Nichols Guilty of Conspiracy, Manslaughter
By Lois Romano and Tom Kenworthy
The conspiracy conviction carries with it the possibility of the death penalty.
Nichols, 42, was acquitted on charges of using a weapon of mass destruction and of actually bombing the Alfred P. Murrah Federal Building, six months after his Army buddy Timothy J. McVeigh was convicted and sentenced to death in June on all 11 counts of conspiracy and first-degree murder in the bombing.
The federal jury of seven women and five men took 41 hours over six days to decide that Nichols had conspired with McVeigh to use a weapon of mass destruction in the April 19, 1995, attack. But by rejecting the first-degree murder charges in the deaths of eight federal law enforcement officials, the panel also concluded that Nichols had not intended to kill those inside the Murrah building.
"It was a slap in the face," said Diane Leonard, whose husband Donald, a Secret Service agent, was one of the eight law enforcement officers killed.
Said Marsha Kight, who lost her daughter in the blast, "He conspired to build the bomb. What the hell did they think he was going to do with it?"
Two female jurors in the front row, as well as several relatives of victims, wept as the verdicts were read. Nichols sat expressionless, never taking his eyes off of U.S. District Judge Richard P. Matsch as he read the 11 conspiracy and murder counts, followed by the verdicts. Nichols's mother, father, brother and sister somberly sat in the front row.
"It ain't over," said his brother James as he left the courtroom.
The split verdict was seen as a partial victory for the defense, which had vigorously challenged every aspect of the government's circumstantial case.
Matsch will sentence Nichols on the manslaughter counts, each of which carries a maximum of six years. But as it stands now, the guilty verdict on the conspiracy count calls for this same jury to decide whether Nichols should be sentenced to death or whether he should spend the rest of his life in jail. The panel can opt to hand the responsibility back to the judge for a lesser sentence. The penalty phase begins Monday.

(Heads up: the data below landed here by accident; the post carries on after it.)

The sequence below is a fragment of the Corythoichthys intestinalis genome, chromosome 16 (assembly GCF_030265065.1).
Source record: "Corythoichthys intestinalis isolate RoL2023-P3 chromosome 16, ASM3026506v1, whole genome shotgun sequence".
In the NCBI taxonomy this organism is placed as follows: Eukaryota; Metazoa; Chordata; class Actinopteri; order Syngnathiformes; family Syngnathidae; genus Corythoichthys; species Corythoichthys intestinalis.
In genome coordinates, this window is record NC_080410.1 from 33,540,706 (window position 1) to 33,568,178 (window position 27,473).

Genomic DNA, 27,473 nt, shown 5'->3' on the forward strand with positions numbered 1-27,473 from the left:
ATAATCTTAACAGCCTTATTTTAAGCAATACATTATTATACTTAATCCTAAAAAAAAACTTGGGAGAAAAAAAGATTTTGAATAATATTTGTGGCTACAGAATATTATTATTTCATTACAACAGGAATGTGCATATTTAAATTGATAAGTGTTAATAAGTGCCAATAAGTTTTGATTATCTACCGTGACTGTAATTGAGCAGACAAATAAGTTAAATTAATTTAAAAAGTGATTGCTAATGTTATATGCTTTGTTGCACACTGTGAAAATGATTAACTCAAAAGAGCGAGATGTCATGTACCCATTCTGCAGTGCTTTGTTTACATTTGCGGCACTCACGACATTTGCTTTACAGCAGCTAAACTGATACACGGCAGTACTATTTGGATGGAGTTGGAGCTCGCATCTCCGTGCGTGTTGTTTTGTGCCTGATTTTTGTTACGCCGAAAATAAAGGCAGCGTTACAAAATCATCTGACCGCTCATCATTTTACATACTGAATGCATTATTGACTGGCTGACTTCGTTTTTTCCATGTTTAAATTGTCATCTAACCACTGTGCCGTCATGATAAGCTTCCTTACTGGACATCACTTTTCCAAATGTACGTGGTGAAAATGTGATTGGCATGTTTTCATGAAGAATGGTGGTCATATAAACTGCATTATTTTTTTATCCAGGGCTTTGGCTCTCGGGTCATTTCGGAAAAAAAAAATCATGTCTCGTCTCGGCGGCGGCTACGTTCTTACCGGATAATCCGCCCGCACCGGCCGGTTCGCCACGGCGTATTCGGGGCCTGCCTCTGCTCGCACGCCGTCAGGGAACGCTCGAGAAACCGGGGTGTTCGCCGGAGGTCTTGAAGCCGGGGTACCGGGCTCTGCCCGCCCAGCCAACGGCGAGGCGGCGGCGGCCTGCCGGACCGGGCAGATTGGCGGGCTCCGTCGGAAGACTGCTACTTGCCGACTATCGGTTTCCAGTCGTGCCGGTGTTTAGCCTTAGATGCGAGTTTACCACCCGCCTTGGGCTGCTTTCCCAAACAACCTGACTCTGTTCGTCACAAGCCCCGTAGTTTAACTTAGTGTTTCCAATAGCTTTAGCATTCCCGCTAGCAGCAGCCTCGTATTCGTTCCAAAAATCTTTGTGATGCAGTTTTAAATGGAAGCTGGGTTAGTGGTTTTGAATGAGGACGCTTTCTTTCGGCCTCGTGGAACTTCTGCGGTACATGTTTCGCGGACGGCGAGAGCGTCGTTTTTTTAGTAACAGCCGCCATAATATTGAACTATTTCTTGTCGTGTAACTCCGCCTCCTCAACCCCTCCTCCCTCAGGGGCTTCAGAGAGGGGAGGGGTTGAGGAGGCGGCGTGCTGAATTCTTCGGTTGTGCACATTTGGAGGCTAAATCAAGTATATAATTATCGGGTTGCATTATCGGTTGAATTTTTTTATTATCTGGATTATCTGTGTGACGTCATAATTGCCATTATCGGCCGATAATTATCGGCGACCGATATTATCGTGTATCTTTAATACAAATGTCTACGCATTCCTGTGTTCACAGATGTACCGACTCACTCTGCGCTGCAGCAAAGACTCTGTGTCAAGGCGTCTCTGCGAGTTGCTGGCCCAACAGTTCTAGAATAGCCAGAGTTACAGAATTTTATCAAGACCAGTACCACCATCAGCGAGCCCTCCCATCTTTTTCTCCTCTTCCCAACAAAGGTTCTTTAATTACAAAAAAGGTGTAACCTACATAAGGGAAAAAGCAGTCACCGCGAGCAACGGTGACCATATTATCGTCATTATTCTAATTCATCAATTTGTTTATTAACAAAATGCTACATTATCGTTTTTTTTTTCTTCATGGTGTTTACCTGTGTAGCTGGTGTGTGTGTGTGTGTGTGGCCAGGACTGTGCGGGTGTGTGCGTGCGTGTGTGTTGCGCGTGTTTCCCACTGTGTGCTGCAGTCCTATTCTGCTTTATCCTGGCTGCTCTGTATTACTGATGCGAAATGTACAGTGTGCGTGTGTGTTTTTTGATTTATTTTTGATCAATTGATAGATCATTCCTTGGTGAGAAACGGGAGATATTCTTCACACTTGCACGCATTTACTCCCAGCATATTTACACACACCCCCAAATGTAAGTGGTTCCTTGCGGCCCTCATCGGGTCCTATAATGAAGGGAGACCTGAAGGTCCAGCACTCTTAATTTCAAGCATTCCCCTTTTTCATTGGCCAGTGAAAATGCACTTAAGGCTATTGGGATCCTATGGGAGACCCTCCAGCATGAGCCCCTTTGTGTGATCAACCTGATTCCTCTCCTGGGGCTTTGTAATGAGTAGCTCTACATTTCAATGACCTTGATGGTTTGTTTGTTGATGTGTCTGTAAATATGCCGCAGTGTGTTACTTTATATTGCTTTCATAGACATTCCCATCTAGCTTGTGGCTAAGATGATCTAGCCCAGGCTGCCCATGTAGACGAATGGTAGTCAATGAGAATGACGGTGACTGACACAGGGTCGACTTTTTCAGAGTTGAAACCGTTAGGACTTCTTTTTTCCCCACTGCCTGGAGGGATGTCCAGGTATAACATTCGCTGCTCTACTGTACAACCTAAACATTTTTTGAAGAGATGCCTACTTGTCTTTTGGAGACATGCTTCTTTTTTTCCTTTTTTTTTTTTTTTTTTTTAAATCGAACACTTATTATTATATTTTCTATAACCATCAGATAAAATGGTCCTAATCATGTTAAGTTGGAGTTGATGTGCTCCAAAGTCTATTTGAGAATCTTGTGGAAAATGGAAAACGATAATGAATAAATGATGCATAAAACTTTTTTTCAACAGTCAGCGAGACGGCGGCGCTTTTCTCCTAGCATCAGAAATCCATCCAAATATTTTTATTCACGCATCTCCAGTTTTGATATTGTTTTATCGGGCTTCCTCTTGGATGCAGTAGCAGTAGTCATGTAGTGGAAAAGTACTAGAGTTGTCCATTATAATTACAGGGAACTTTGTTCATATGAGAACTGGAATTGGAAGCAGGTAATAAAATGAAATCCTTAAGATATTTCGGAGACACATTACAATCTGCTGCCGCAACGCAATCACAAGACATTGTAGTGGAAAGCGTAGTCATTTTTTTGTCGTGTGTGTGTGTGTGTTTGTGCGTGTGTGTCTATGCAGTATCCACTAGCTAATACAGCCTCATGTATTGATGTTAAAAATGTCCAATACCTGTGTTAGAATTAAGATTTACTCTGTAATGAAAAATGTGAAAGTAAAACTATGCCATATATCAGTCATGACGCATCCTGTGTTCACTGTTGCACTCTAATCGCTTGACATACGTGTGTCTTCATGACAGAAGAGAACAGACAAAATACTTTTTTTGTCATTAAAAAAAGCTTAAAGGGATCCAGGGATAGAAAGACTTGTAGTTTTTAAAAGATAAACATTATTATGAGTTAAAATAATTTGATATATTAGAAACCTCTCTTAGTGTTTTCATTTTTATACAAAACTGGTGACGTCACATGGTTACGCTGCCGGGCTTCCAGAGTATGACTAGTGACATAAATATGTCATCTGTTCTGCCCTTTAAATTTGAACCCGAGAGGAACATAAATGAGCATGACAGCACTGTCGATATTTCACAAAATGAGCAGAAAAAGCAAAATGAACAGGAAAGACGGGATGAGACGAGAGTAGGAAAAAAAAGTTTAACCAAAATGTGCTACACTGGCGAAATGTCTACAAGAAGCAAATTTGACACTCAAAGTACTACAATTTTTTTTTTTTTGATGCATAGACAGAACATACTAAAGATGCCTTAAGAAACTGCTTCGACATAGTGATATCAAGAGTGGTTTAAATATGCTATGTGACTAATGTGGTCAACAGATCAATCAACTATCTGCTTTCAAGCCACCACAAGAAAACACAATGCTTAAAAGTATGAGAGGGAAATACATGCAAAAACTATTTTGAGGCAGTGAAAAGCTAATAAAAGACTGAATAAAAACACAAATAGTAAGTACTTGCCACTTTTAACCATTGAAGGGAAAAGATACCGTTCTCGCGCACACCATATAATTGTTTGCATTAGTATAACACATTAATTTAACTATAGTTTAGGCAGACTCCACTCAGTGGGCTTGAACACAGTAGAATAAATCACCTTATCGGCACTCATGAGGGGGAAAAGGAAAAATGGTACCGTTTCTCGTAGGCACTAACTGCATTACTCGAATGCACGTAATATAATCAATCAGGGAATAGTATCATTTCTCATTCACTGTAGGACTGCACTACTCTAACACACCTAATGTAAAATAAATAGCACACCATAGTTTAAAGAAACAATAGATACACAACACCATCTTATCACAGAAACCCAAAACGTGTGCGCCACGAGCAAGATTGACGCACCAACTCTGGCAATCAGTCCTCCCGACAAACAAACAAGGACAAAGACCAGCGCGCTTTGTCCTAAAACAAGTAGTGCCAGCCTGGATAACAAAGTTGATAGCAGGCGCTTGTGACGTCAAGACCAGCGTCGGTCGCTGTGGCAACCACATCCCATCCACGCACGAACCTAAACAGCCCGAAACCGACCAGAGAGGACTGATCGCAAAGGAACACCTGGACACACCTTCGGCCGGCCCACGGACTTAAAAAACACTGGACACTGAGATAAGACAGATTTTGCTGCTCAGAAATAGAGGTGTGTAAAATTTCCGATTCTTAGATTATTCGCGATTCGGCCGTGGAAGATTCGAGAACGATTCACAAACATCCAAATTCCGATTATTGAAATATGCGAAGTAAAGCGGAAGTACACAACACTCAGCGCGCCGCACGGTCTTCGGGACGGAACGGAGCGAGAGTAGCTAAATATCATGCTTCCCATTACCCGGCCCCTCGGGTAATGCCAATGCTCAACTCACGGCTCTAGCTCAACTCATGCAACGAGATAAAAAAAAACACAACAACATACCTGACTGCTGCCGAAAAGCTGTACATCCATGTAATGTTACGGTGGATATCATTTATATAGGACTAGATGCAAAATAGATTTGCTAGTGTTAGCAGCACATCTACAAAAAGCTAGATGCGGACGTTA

Nichols's chief attorney, Michael Tigar, immediately served notice in court that he intended to challenge the penalty phase, indicating it is inconsistent to subject Nichols to a possible death penalty on the conspiracy charge, after the jury failed to find him guilty of murder. Matsch granted Tigar a hearing Wednesday morning. "I think the verdict speaks for itself," said Tigar.
Minutes after the verdict, prosecutor Larry Mackey said, "The jury has spoken. We accept their verdict in its entirety. We are prepared to go forward."
Legal observers predicted that the mixed verdict will bode well for Nichols in the penalty phase because it indicated that the jurors view his role as substantially different than McVeigh's.
"I would be very surprised if the jury sentenced Nichols to death," said Andrew Cohen, a Denver attorney who has monitored both trials. "They distinguished in their own minds what both men did."
Nichols and McVeigh could be charged under federal law only with the murders of the eight law enforcement officials who died in the line of duty: Secret Service agents Mickey Maroney, Donald Leonard, Alan Whicher and Cynthia Campbell-Brown; DEA agent Kenneth McCullough; Customs Service agents Paul Ice and Claude Madearis; and Paul Broxterman, an agent in the office of the Inspector General at the Department of Housing and Urban Development.
In Oklahoma City, Oklahoma County District Attorney Bob Macy shook his head in disbelief as the not guilty verdicts were read, according to the Associated Press, and he vowed to immediately seek 160 murder charges against Nichols for the others who died in the blast. "I am very surprised. I'm familiar with the evidence. I have a hard time understanding how the jury could reach that verdict," he said.
At the site of the bombing in downtown Oklahoma City, a hush settled over a small group of survivors of the explosion and relatives of the victims as they heard the verdict under tents in the pouring rain. "I don't think anything a jury comes up with would surprise anybody," Jim Denny, whose two young children, Brandon and Rebecca, were injured in the bombing.
In a statement issued minutes after the verdicts were announced in Denver, President Clinton said, "I know that no verdict in a court of law can ease the loss of a loved one. But the successful prosecution of Timothy McVeigh and Terry Nichols should offer a measure of comfort that all Americans stand with the families of Oklahoma City."